Family suicide bombers: A new trend for militants

Most, when they think of suicide bombers, think of the lone bomber – often a younger male that is - in some manner, disaffected from society for some reason which, subsequently, renders him susceptible to radicalization. Originally deployed by the nationalist Tamil Tigers (LTTE) in their conflict with the Sri Lankan government over the creation of a Tamil nation in the island’s north and east (which they called Elam), Jihadist organizations throughout the world added a religious dimension to the tactic. Contrary to the stereotype, the demographics of suicide bombers has been diversifying for years, and, indeed, from its inception in Sri Lanka, suicide bombing was not wholly male-dominated. For example, over a two week period in the summer of 2017, multiple ISIS (Islamic State) suicide attacks were conducted by a woman and at least one involved a woman killing both herself and her young child

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Increasingly, the public is beginning to see a trend towards terrorist attacks targeting crowded, so-called soft targets. The Australian government, in a public paper discussing terrorism in crowded spaces, noted that terrorist prefer such places because density increases the likelihood of large numbers of casualties, many crowded places are accessible, the psychological effect on the public, and the attention such attacks garner. These were seen with the attacks that have occurred over the last few years in United Kingdom such as the London Bridge attack, the Manchester concern bombing, and the Borough Market attack; elsewhere in Europe, there were attacks in France on Bastille Day in 2016 and an attack at a Berlin Christmas market; in the United States, it is seen in the mass shootings that have occurred in schools, nightclubs, concerts, and at mass public events (e.g., the Boston Marathon bombing). Inherent in public spaces – especially crowded and non-permanent spaces – are significant security challenges that authorities and planners must contend with as they seek to reduce both the risk of terrorist attacks and, if an attack were to occur, its damage. Some common targets that concern authorities are malls, stadiums, and shopping centers.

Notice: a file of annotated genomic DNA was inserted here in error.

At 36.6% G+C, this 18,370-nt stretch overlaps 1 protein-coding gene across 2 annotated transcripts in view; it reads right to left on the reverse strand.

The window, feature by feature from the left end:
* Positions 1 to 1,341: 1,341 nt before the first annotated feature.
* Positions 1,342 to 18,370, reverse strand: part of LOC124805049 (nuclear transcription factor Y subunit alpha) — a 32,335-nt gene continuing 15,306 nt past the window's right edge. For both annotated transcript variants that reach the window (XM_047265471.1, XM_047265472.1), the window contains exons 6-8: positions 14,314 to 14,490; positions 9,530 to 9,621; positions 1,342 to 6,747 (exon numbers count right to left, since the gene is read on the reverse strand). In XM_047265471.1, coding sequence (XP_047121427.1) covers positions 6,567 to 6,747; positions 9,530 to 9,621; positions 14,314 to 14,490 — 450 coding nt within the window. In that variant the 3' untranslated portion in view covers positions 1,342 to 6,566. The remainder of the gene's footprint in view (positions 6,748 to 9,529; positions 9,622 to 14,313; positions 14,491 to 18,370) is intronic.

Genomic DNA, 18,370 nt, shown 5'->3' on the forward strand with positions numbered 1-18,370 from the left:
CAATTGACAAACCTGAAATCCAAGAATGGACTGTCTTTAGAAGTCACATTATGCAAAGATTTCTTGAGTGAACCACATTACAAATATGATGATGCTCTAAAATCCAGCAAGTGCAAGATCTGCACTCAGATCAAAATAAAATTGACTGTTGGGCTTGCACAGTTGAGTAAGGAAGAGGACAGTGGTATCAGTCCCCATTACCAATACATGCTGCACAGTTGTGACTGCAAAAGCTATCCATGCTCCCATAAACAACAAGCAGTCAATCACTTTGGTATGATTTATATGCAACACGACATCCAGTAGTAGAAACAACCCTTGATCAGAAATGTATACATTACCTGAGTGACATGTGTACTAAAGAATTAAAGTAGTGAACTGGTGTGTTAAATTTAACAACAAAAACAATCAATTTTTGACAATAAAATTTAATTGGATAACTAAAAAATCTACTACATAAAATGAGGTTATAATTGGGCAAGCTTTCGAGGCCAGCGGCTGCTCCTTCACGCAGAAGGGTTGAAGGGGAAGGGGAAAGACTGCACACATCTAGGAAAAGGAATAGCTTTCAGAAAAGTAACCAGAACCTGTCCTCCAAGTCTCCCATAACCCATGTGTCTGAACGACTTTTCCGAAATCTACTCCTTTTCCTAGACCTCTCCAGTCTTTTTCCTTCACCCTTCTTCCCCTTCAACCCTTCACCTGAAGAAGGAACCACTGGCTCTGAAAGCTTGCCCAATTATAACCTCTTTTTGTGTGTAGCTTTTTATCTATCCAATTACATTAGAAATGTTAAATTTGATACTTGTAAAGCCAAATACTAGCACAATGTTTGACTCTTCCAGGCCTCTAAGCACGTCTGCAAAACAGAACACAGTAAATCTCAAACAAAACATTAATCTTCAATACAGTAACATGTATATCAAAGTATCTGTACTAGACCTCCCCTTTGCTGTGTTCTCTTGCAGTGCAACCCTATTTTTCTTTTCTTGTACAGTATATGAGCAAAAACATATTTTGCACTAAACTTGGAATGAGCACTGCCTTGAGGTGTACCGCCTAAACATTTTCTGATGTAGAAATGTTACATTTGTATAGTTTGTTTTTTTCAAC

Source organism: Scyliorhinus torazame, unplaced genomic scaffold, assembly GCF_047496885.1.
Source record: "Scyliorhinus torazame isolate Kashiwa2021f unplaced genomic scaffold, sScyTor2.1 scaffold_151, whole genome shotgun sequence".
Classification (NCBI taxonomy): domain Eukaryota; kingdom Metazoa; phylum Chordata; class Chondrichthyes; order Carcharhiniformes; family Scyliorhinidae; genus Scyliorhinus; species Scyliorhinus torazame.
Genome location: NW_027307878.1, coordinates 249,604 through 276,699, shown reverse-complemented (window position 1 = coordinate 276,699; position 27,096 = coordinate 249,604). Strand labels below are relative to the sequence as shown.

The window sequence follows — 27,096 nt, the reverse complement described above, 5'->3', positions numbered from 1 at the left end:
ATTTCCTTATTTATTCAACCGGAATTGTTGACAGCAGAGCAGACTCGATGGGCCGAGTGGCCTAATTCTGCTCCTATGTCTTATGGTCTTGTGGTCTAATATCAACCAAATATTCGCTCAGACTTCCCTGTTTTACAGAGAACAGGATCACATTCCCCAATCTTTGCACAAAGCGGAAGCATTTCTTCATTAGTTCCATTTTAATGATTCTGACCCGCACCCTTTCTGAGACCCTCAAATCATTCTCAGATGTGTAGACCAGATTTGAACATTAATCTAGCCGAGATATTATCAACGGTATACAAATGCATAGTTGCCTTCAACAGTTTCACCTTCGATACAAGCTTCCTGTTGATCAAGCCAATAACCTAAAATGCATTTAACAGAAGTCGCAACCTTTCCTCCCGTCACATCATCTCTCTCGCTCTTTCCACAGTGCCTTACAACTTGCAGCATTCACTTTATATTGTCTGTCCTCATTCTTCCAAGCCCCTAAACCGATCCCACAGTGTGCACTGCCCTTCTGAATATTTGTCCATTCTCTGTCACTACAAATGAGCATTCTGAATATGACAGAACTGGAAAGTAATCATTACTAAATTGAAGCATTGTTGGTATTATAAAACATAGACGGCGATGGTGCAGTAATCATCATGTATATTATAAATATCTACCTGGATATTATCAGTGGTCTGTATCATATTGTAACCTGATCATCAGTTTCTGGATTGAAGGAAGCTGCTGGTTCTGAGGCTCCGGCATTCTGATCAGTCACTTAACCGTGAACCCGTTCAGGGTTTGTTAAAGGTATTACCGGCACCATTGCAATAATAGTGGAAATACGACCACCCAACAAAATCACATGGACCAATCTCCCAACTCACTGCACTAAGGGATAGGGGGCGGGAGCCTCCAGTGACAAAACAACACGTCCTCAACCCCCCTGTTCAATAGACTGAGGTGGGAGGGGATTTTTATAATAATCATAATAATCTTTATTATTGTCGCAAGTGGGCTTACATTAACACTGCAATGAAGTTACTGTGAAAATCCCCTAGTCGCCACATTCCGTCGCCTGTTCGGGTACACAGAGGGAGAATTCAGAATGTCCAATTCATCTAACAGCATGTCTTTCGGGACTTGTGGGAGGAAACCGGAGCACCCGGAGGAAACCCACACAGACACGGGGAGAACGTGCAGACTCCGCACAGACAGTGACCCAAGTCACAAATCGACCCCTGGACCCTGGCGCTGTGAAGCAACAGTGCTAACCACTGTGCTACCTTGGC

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Calculating the Cost of a Mega Security Breaches

The Ponemon Institute in a study sponsored by IBM Security found that the global average cost of data breaches has increased by more than six percent from 2017 to 2018 to an average of nearly 3.9 million dollars. The study, 2018 Cost of a Data Breach Study, also, for the first time, studied so-called mega breaches whose record losses range from 1-50 million. The study also articulated some of hidden costs to an organization that occur during a data breach and that often are not, when costs reported, tabulated. For example, in the mega breach category, the biggest cost was not related to remediating the actual data breach; rather, the largest expense related to mega breaches was lost business. This is often not included in publicly reported costs which typically report only costs related to legal, recovery costs, regulatory expenses, and customer reparations. The study found, as an example, that with a breach of 50 million records, the total costs could reach more than 350 million dollars.

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